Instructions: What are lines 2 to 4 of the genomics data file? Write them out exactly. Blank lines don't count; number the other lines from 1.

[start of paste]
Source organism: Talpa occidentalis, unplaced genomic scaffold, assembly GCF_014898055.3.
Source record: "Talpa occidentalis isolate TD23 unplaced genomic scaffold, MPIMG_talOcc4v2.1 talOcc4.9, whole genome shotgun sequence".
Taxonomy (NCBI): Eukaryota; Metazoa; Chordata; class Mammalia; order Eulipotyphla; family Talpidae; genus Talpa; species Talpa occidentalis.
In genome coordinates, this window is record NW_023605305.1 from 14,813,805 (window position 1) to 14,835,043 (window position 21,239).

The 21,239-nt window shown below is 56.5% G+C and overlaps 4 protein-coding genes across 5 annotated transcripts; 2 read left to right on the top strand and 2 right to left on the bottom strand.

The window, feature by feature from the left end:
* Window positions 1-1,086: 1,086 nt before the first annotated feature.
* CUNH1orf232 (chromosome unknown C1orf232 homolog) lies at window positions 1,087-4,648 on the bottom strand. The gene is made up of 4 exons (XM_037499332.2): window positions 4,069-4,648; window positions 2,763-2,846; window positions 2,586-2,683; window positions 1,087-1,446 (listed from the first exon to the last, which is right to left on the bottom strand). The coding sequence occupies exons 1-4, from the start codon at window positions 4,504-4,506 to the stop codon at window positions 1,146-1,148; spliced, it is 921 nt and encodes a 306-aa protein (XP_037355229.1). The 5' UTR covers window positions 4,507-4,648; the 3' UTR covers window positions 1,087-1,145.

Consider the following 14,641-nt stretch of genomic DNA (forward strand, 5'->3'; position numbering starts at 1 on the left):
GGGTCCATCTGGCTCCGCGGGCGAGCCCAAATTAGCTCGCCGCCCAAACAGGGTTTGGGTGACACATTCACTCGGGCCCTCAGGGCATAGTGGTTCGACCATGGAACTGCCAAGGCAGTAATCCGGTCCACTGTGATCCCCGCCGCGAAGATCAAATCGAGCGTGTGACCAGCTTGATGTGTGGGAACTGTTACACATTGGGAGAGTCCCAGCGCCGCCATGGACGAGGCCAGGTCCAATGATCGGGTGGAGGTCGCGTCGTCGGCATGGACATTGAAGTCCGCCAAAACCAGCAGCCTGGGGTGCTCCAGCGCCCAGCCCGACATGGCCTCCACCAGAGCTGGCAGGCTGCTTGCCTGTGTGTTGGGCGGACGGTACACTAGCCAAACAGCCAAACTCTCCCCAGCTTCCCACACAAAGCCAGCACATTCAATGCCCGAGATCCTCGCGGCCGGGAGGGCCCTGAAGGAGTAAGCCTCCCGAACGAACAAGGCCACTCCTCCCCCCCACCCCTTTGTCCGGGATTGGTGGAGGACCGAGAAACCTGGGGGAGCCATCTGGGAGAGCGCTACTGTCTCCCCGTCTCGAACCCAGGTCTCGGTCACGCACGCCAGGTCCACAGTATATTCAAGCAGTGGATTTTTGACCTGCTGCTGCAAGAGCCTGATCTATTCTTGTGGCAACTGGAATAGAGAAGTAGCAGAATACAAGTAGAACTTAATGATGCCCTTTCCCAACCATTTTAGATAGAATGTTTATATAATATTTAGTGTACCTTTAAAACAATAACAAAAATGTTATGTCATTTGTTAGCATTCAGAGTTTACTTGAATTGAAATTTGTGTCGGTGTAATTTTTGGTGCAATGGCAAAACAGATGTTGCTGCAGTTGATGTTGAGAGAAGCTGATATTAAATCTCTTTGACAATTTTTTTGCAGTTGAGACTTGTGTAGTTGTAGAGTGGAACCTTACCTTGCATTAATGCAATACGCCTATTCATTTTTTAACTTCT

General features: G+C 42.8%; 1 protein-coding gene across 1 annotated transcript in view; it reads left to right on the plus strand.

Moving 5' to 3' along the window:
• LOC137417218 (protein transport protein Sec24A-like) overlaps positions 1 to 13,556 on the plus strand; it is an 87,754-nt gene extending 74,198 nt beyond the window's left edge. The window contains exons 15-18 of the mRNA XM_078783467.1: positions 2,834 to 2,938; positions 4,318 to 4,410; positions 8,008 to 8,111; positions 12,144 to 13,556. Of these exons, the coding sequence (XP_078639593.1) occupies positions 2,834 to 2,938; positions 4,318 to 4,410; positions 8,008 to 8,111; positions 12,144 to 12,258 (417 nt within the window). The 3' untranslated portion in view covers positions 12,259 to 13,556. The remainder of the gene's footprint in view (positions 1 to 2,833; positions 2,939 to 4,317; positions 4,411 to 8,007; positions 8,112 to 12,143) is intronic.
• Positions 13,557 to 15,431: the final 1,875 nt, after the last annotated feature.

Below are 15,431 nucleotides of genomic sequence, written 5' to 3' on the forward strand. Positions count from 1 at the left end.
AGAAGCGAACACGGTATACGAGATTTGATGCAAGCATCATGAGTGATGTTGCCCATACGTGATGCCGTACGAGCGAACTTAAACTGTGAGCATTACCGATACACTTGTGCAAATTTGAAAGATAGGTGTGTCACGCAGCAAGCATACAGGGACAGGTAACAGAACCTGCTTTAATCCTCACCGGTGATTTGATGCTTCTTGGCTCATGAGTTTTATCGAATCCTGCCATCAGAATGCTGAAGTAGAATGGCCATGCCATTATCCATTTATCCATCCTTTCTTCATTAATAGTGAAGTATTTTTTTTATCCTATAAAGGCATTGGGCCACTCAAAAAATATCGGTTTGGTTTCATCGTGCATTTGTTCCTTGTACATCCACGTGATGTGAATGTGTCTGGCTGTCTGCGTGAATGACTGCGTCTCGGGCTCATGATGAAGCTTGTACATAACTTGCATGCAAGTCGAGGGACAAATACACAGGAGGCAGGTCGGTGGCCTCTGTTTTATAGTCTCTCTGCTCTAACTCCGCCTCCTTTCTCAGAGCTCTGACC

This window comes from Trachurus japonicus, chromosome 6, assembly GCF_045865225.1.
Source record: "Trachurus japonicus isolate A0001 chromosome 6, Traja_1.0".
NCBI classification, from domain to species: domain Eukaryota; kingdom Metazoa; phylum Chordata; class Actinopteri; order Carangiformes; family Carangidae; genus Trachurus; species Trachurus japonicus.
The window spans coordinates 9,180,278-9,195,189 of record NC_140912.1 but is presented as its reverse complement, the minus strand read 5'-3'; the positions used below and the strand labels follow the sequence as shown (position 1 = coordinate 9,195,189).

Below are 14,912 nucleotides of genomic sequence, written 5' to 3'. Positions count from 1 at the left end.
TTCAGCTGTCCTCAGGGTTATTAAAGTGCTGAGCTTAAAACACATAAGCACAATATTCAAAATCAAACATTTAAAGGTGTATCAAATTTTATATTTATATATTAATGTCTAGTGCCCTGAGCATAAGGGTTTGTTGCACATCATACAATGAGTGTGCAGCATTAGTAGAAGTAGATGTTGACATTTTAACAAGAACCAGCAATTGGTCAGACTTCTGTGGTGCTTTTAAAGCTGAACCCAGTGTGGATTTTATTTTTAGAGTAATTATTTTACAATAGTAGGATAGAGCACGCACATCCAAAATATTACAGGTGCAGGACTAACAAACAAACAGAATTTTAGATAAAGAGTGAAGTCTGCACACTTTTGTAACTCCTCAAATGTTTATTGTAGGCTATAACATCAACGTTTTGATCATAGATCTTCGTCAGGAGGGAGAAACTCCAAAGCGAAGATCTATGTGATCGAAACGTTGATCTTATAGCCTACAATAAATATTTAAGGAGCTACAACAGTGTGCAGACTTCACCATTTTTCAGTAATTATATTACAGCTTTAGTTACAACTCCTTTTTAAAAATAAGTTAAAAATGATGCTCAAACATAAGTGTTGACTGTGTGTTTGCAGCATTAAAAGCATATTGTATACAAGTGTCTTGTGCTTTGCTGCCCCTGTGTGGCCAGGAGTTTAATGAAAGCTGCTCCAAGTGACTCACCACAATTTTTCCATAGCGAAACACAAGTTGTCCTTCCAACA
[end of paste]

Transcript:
Source record: "Talpa occidentalis isolate TD23 unplaced genomic scaffold, MPIMG_talOcc4v2.1 talOcc4.9, whole genome shotgun sequence".
Taxonomy (NCBI): Eukaryota; Metazoa; Chordata; class Mammalia; order Eulipotyphla; family Talpidae; genus Talpa; species Talpa occidentalis.
In genome coordinates, this window is record NW_023605305.1 from 14,813,805 (window position 1) to 14,835,043 (window position 21,239).